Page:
Monitoring the Effect of Osmotic Stress on Secretory Vesicles and Exocytosis

This article has been accepted and is currently in production

Abstract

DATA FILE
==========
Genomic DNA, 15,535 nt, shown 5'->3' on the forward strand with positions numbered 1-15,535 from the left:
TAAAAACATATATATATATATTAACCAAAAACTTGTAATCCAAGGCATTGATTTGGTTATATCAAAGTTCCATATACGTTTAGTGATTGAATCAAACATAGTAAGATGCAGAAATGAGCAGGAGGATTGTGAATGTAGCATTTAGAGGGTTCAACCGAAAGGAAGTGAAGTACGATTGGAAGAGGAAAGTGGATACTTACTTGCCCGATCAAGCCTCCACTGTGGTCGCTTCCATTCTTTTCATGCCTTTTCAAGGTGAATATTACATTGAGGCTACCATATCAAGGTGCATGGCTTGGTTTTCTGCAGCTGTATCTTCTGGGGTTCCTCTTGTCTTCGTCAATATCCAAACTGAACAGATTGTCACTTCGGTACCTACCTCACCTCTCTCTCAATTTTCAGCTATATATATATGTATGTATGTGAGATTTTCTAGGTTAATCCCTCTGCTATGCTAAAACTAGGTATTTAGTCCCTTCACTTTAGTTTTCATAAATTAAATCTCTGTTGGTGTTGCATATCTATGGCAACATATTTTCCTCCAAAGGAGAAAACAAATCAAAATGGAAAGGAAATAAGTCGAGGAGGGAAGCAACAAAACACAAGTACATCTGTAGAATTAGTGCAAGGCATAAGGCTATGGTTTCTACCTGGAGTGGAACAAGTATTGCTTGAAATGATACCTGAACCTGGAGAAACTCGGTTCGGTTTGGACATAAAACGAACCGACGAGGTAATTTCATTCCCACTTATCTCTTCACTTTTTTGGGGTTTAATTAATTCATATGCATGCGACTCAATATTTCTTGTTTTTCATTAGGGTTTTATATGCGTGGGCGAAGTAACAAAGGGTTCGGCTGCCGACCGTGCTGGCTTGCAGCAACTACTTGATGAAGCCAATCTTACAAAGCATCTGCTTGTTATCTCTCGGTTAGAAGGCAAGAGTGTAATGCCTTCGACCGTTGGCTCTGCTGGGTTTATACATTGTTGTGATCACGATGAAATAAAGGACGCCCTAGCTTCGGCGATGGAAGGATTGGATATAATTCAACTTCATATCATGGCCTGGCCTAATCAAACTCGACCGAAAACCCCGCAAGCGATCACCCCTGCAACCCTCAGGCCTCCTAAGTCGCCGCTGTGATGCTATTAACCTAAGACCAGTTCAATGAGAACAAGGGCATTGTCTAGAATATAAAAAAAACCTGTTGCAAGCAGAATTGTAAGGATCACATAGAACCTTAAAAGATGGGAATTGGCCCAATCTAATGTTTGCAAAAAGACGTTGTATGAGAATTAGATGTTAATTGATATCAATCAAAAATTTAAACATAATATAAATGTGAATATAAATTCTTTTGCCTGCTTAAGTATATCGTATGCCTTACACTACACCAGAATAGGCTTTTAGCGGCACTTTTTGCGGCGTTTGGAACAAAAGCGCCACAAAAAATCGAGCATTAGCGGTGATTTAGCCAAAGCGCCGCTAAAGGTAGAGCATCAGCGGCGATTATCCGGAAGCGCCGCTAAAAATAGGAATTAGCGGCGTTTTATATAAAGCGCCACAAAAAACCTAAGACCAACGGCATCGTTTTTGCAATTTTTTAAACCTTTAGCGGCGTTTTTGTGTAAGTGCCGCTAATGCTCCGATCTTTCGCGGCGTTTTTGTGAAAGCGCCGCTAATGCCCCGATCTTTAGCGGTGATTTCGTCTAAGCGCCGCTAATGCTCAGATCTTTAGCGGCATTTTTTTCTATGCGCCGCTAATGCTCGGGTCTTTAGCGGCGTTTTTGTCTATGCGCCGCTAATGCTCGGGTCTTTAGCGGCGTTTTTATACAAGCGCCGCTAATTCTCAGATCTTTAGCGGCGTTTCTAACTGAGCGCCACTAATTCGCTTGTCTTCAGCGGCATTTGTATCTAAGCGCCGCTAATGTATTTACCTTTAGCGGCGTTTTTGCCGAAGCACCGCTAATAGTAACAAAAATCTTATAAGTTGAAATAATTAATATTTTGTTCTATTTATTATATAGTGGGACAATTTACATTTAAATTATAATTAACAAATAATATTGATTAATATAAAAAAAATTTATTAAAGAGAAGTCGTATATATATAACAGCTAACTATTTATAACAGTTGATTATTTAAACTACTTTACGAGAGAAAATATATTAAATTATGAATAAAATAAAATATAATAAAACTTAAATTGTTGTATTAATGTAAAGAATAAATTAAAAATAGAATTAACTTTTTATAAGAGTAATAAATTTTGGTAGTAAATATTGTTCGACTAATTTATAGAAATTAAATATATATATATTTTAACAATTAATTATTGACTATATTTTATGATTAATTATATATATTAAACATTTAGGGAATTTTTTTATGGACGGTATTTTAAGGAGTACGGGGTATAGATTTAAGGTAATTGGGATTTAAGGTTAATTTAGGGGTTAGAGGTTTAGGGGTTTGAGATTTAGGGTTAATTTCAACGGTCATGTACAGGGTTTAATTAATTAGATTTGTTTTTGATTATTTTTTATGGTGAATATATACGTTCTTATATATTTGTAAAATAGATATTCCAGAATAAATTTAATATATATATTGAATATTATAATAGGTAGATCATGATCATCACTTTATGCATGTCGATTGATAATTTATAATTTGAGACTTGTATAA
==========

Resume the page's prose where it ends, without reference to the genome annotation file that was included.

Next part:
Amperometry recording of cells subjected to osmotic shock show that secretory cells respond to this physical stress by reducing the exocytosis activity and the amount of neurotransmitter released from vesicles in single exocytosis events. It has been suggested that the reduction in neurotransmitters expelled is due to alterations in membrane biophysical properties when cells shrink in response to osmotic stress and with assumptions made that secretory vesicles in the cell cytoplasm are not affected by extracellular osmotic stress. Amperometry recording of exocytosis monitors what is released from cells the moment a vesicle fuses with the plasma membrane, but does not provide information on the vesicle content before the vesicle fusion is triggered. Therefore, by combining amperometry recording with other complementary analytical methods that are capable of characterizing the secretory vesicles before exocytosis at cells is triggered offers a broader overview for examining how secretory vesicles and the exocytosis process are affected by osmotic shock. We here describe how complementing amperometry recording with intracellular electrochemical cytometry and transmission electron microscopy (TEM) imaging can be used to characterize alterations in secretory vesicles size and neurotransmitter content at chromaffin cells in relation to exocytosis activity before and after exposure to osmotic stress. By linking the quantitative information gained from experiments using all three analytical methods, conclusions were previously made that secretory vesicles respond to extracellular osmotic stress by shrinking in size and reducing the vesicle quantal size to maintain a constant vesicle neurotransmitter concentration. Hence, this gives some clarification regarding why vesicles, in response to osmotic stress, reduce the amount neurotransmitters released during exocytosis release. The amperometric recordings here indicate this is a reversible process and that vesicle after osmotic shock are refilled with neurotransmitters when placed cells are reverted into an isotonic environment.